[published: 10/26/2015] in Exercise
Change it up. No matter what the season, it's important to switch up your workouts. Don't let your body expect and adapt to the same mode of exercise. So, the change of seasons is an excellent time to "trick" the body and try some new twists to your workouts. Listen for cues from your body to tell if it's time for a workout changeup: are you bored, are your workouts inconsistent, and are you not motivated? If so, it's time to switch things up. If you've been running all summer long, try adding in some strength training. If you've been a cardio machine queen, try some new group classes instead or personal training sessions instead.
Join a team or a club. Find an activity or sport you enjoy or maybe have always wanted to try and sign up for it. Whether it's a recreational volleyball team or a bowling league, a group will hold you accountable and keep you motivated to get out of the house and exercise when the colder weather might make you want to hibernate. Additionally, many running clubs often start training for a race in the fall.
Be seen. Working out before sunrise (or after sunset) can be a very serene experience. There are fewer people out, and it's less noisy. It's just you and the road. However, if you do workout in the dark thanks to shorter days, stay safe by wearing reflective gear. Most athletic shoes already come with reflective material, but to ensure you can be seen by oncoming cars, wear a reflective vest, shirt, or reflective tape attached to your workout gear.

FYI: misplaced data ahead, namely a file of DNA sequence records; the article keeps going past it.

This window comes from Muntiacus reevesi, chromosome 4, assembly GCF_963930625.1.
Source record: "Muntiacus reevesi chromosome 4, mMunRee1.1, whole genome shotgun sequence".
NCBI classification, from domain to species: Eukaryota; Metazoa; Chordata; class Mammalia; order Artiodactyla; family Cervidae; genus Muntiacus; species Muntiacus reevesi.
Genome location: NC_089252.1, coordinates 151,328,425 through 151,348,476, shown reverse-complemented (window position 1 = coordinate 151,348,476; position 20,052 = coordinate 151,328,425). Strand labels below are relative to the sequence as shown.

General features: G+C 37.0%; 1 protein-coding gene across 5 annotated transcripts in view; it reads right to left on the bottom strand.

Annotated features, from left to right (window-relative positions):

Layer up. Make sure to check the forecast and dress appropriately. Wearing layers works great because you can shed them as you warm up. However, keep those layers handy; sweating in cooler temps can be dangerous. Your body temperature is more likely to fluctuate when exercising in cooler weather. Again, get advice from a runners' club about the best type of clothing and wind chill factors for outdoor activities in your area.
Stay hydrated. If you choose to keep your training outdoors, be mindful to drink water despite the cooler temps. Even if you're not sweating as much as you would be in the summer, you can still become dehydrated. Perspiration isn't the only way to lose body fluids. Huffing and puffing can cause loss of body fluids as well since we lose water and electrolytes through our breath.